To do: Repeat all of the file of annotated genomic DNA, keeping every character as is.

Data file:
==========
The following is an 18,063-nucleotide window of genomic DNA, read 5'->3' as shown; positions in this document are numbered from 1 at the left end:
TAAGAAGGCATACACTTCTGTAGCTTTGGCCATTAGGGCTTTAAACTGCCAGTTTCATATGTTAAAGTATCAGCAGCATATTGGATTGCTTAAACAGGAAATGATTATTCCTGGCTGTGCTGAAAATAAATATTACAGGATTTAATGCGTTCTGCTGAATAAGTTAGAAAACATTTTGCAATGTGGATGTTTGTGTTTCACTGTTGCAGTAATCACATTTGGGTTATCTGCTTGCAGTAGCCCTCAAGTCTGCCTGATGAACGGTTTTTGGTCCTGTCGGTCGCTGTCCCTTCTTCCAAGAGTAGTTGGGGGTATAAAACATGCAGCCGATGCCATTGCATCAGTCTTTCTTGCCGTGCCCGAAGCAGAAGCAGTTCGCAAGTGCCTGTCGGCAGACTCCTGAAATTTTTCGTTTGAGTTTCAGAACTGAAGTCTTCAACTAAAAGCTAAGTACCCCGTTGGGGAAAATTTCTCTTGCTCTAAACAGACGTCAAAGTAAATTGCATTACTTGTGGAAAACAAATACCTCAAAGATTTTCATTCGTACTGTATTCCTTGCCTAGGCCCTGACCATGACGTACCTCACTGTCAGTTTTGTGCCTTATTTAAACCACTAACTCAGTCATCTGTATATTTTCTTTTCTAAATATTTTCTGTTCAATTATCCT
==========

The following is an 18,063-nucleotide window of genomic DNA, read 5'->3' as shown; positions in this document are numbered from 1 at the left end:
TAAGAAGGCATACACTTCTGTAGCTTTGGCCATTAGGGCTTTAAACTGCCAGTTTCATATGTTAAAGTATCAGCAGCATATTGGATTGCTTAAACAGGAAATGATTATTCCTGGCTGTGCTGAAAATAAATATTACAGGATTTAATGCGTTCTGCTGAATAAGTTAGAAAACATTTTGCAATGTGGATGTTTGTGTTTCACTGTTGCAGTAATCACATTTGGGTTATCTGCTTGCAGTAGCCCTCAAGTCTGCCTGATGAACGGTTTTTGGTCCTGTCGGTCGCTGTCCCTTCTTCCAAGAGTAGTTGGGGGTATAAAACATGCAGCCGATGCCATTGCATCAGTCTTTCTTGCCGTGCCCGAAGCAGAAGCAGTTCGCAAGTGCCTGTCGGCAGACTCCTGAAATTTTTCGTTTGAGTTTCAGAACTGAAGTCTTCAACTAAAAGCTAAGTACCCCGTTGGGGAAAATTTCTCTTGCTCTAAACAGACGTCAAAGTAAATTGCATTACTTGTGGAAAACAAATACCTCAAAGATTTTCATTCGTACTGTATTCCTTGCCTAGGCCCTGACCATGACGTACCTCACTGTCAGTTTTGTGCCTTATTTAAACCACTAACTCAGTCATCTGTATATTTTCTTTTCTAAATATTTTCTGTTCAATTATCCT